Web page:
As expected, EEOC sought Eighth Circuit en banc review of its case regarding CRST Van Expedited, Inc. A panel of the appellate court ruled that the agency cannot use litigation discovery to identify claimants, and has to investigate for each individual claimant. Initially EEOC had filed for a rehearing, as well as for rehearing en banc. The panel decided to rehear and dismissed the rehearing en banc petition as moot. Then the panel, upon rehearing, affirmed itself on May 8. EEOC refilled its petition for rehearing en banc, and the full appellate court voted not to take up the case.
Meanwhile, the agency is touting a district court ruling in the Seventh Circuit, EEOC v. United Road Towing, Inc., No. 1: 10-cv-02259, N.D. Ill., 5/16/2012, a disability case where the court ruled that the agency could bring suit for 17 claimants not identified before suit was filed. The court indicated that under Seventh Circuit precedent the court should not review EEOC investigations to determine if a particular investigation supports claims in a class action.
But in the Ninth Circuit, a district court faulted EEOC regarding good faith conciliation (i.e., settlement talks) in EEOC v. Evans Fruit Co., No. CV-10-3033-LRS (E.D. Wash., 5/24/2012) and has ordered mediation. The court cited the CRST case.
That court noted that the Ninth and Sixth Circuits tend to be deferential to EEOC actions. But a Sixth Circuit district court has not been so inclined in EEOC v. Nestle Prepared Foods, No. 5:11-mc-00358 (E.D. Ky. 2012). The court denied the Commission’s request to enforce a subpoena seeking information for every employee whom the employer referred for or who actually submitted to a medical examination based on a charge of genetic information discrimination by a single employee.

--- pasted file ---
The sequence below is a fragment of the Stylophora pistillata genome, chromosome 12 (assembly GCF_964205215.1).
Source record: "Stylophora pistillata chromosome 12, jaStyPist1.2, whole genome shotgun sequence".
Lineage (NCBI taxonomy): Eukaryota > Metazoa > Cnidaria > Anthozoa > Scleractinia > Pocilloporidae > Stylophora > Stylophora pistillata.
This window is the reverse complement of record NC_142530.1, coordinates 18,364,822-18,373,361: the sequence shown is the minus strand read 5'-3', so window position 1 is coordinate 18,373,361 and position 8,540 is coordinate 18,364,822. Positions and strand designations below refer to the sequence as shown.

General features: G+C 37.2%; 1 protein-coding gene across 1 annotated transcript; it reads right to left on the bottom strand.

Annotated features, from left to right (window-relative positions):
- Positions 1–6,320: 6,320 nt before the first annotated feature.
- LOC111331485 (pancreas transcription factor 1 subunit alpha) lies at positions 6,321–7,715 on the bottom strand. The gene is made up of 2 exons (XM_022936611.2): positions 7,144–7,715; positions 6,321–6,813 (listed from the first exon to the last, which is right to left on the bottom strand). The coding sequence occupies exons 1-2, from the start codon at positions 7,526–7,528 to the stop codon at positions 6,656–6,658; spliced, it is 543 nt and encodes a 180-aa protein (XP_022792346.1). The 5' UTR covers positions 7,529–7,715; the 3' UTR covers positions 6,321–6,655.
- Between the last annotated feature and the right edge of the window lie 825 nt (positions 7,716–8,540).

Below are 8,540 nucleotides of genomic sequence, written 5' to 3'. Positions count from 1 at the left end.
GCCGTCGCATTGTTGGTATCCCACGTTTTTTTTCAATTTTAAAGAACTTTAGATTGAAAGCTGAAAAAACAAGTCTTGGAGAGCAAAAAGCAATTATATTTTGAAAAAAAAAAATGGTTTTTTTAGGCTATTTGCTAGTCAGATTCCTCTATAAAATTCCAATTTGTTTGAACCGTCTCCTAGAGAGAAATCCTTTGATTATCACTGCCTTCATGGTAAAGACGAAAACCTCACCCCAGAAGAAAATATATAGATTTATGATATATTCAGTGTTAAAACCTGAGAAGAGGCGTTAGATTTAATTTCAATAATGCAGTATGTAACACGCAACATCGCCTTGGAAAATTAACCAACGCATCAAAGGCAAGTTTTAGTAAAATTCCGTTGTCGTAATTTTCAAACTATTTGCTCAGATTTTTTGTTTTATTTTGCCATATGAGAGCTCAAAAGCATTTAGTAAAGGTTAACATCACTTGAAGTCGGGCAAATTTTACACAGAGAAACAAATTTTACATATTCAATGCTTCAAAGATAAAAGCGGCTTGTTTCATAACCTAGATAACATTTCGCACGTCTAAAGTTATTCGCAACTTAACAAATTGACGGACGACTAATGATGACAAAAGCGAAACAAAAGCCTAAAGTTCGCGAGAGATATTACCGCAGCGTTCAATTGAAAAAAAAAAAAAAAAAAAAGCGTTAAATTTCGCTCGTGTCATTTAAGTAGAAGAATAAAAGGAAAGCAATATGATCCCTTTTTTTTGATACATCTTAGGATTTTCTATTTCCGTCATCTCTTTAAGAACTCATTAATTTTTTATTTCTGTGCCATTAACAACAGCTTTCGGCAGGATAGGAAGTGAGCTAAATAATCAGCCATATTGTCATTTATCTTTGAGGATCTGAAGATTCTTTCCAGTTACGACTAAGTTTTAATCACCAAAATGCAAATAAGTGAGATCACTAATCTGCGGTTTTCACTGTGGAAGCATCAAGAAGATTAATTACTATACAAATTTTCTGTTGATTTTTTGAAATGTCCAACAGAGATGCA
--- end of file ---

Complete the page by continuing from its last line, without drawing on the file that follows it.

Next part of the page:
Also in the Sixth Circuit, EEOC is trying to reverse a district court award of $750K to the defendant (EEOC v. Peoplemark, No. 11-2582, 6th Cir.) over a failed case involving use of criminal history for hiring. Affirmation of the award is supported by amicus briefs from some management groups who think that the agency should be slapped for pursuing a case it knew could not succeed.
Then a federal district court in Texas tossed out most of EEOC’s suit regarding widespread discrimination against blacks and Hispanics (hiring, retaliation) against a sporting goods retailer, at least for now. The case is EEOC v. Bass Pro Outdoor World LLC, No. 4:11-cv-03425, S.D.Tex., 6/1/2012. The court found that a handful of alleged racist incidents, although disturbing, did not amount to a pattern-or-practice case. The court also was not happy with allegations of retaliation where no claimants were named, nor with claims outside the charge filing deadline. However, the court kept the allegations of record-keeping violations in play and gave leave for EEOC to amend its complaint, indicating that a plausible claim likely could be stated with more narrow allegations or more extensive facts. Texas is in the Fifth Circuit.
EEOC has also been on the receiving end of discovery action. The for-profit university in EEOC v. Kaplan, No. 1:10-cv2882 (N.D. Ohio) has gotten the court to order the agency to identify claimants and to disclose its own practices regarding use of credit history for employment decisions.
Reprinted with permission from the Personnel Testing Council of Metropolitan Washington.